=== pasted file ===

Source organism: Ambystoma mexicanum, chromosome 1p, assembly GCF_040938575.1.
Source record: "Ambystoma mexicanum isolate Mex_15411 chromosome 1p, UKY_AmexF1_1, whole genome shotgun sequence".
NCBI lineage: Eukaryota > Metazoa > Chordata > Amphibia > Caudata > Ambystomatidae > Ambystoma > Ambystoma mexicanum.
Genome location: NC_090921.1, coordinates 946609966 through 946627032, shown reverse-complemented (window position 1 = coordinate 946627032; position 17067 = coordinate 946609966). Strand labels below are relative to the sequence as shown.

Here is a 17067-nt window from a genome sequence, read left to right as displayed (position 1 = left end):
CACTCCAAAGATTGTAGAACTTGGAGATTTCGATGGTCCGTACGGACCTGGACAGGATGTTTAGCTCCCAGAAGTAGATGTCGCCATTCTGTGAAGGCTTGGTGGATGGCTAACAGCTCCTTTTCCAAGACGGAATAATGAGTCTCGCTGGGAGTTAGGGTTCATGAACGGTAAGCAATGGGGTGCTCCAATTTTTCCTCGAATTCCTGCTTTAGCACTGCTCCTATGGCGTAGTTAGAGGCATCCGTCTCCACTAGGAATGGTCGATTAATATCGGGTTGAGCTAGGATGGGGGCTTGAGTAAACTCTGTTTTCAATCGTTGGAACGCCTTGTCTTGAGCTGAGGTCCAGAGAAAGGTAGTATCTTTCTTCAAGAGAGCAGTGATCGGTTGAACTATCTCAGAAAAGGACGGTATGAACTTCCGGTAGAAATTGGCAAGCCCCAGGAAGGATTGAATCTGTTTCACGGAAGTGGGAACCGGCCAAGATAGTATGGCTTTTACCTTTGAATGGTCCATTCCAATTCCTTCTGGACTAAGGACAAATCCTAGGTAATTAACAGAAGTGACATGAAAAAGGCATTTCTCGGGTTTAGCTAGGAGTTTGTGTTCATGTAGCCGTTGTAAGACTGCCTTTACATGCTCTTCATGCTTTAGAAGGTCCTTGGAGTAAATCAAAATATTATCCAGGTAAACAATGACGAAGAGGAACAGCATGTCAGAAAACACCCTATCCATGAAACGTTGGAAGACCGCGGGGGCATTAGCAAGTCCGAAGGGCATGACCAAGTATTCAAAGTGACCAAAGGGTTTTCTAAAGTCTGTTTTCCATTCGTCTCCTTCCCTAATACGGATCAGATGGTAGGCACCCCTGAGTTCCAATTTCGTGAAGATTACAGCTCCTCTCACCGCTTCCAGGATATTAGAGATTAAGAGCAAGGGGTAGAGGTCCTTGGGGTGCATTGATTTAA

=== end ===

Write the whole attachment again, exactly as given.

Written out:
Source organism: Ambystoma mexicanum, chromosome 1p, assembly GCF_040938575.1.
Source record: "Ambystoma mexicanum isolate Mex_15411 chromosome 1p, UKY_AmexF1_1, whole genome shotgun sequence".
NCBI lineage: Eukaryota > Metazoa > Chordata > Amphibia > Caudata > Ambystomatidae > Ambystoma > Ambystoma mexicanum.
Genome location: NC_090921.1, coordinates 946609966 through 946627032, shown reverse-complemented (window position 1 = coordinate 946627032; position 17067 = coordinate 946609966). Strand labels below are relative to the sequence as shown.

Here is a 17067-nt window from a genome sequence, read left to right as displayed (position 1 = left end):
CACTCCAAAGATTGTAGAACTTGGAGATTTCGATGGTCCGTACGGACCTGGACAGGATGTTTAGCTCCCAGAAGTAGATGTCGCCATTCTGTGAAGGCTTGGTGGATGGCTAACAGCTCCTTTTCCAAGACGGAATAATGAGTCTCGCTGGGAGTTAGGGTTCATGAACGGTAAGCAATGGGGTGCTCCAATTTTTCCTCGAATTCCTGCTTTAGCACTGCTCCTATGGCGTAGTTAGAGGCATCCGTCTCCACTAGGAATGGTCGATTAATATCGGGTTGAGCTAGGATGGGGGCTTGAGTAAACTCTGTTTTCAATCGTTGGAACGCCTTGTCTTGAGCTGAGGTCCAGAGAAAGGTAGTATCTTTCTTCAAGAGAGCAGTGATCGGTTGAACTATCTCAGAAAAGGACGGTATGAACTTCCGGTAGAAATTGGCAAGCCCCAGGAAGGATTGAATCTGTTTCACGGAAGTGGGAACCGGCCAAGATAGTATGGCTTTTACCTTTGAATGGTCCATTCCAATTCCTTCTGGACTAAGGACAAATCCTAGGTAATTAACAGAAGTGACATGAAAAAGGCATTTCTCGGGTTTAGCTAGGAGTTTGTGTTCATGTAGCCGTTGTAAGACTGCCTTTACATGCTCTTCATGCTTTAGAAGGTCCTTGGAGTAAATCAAAATATTATCCAGGTAAACAATGACGAAGAGGAACAGCATGTCAGAAAACACCCTATCCATGAAACGTTGGAAGACCGCGGGGGCATTAGCAAGTCCGAAGGGCATGACCAAGTATTCAAAGTGACCAAAGGGTTTTCTAAAGTCTGTTTTCCATTCGTCTCCTTCCCTAATACGGATCAGATGGTAGGCACCCCTGAGTTCCAATTTCGTGAAGATTACAGCTCCTCTCACCGCTTCCAGGATATTAGAGATTAAGAGCAAGGGGTAGAGGTCCTTGGGGTGCATTGATTTAA